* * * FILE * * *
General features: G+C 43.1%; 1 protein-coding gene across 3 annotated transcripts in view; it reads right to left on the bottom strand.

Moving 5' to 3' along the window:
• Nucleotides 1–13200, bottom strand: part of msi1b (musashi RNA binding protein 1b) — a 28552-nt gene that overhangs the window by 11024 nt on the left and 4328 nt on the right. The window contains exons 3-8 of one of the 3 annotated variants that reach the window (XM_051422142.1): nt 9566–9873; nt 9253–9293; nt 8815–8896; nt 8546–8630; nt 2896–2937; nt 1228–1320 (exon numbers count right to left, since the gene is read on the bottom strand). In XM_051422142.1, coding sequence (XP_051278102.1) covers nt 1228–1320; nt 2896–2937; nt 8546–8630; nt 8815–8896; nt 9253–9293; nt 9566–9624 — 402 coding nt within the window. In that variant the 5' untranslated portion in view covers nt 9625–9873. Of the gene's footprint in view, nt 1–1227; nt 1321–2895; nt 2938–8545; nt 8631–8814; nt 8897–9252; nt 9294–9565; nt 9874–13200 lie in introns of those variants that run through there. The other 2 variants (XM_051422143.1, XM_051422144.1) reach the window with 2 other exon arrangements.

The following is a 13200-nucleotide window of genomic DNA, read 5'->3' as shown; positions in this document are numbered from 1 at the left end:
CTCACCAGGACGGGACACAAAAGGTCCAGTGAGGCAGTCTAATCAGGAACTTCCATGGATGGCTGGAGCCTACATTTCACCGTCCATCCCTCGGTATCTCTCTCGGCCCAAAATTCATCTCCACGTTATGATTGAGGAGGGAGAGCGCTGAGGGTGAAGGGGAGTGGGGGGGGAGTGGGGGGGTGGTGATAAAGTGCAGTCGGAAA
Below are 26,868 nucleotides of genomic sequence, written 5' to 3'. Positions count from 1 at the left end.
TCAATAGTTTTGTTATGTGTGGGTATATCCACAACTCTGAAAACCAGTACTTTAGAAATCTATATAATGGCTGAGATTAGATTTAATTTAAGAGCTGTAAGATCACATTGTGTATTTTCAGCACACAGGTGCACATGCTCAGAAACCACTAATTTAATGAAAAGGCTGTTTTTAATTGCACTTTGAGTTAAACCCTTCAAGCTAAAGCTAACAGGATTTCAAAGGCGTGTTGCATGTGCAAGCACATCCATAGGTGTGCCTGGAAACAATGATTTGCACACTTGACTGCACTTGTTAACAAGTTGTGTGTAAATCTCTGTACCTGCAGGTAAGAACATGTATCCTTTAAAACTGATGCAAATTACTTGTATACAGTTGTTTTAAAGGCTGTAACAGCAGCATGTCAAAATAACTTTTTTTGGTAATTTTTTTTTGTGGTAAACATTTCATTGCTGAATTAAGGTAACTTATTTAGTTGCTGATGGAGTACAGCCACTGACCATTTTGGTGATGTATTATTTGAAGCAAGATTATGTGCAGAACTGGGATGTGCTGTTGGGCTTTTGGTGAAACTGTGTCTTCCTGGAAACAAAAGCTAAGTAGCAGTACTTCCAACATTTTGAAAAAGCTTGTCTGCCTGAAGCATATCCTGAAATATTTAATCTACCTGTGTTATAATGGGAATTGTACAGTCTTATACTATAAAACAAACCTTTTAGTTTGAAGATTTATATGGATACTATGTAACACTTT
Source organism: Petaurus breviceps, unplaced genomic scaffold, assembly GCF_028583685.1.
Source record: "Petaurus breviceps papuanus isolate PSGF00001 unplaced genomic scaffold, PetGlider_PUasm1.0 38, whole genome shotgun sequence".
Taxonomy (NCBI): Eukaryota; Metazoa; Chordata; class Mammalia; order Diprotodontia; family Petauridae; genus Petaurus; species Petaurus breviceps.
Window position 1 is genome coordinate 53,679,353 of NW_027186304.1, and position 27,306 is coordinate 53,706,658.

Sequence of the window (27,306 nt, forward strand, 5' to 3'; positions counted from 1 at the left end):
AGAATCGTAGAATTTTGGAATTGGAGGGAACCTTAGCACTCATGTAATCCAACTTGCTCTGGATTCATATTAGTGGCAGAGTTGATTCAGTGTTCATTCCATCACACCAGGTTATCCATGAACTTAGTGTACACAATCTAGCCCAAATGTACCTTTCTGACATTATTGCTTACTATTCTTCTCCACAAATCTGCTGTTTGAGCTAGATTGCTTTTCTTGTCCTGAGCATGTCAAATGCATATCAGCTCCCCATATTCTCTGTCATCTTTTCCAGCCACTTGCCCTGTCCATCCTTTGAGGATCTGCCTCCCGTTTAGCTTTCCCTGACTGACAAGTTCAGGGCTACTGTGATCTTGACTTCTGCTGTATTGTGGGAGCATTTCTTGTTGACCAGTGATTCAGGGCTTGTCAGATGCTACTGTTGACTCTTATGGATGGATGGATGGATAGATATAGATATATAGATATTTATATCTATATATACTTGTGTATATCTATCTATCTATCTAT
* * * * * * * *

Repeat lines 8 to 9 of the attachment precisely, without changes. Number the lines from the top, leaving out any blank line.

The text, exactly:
Source organism: Petaurus breviceps, unplaced genomic scaffold, assembly GCF_028583685.1.
Source record: "Petaurus breviceps papuanus isolate PSGF00001 unplaced genomic scaffold, PetGlider_PUasm1.0 38, whole genome shotgun sequence".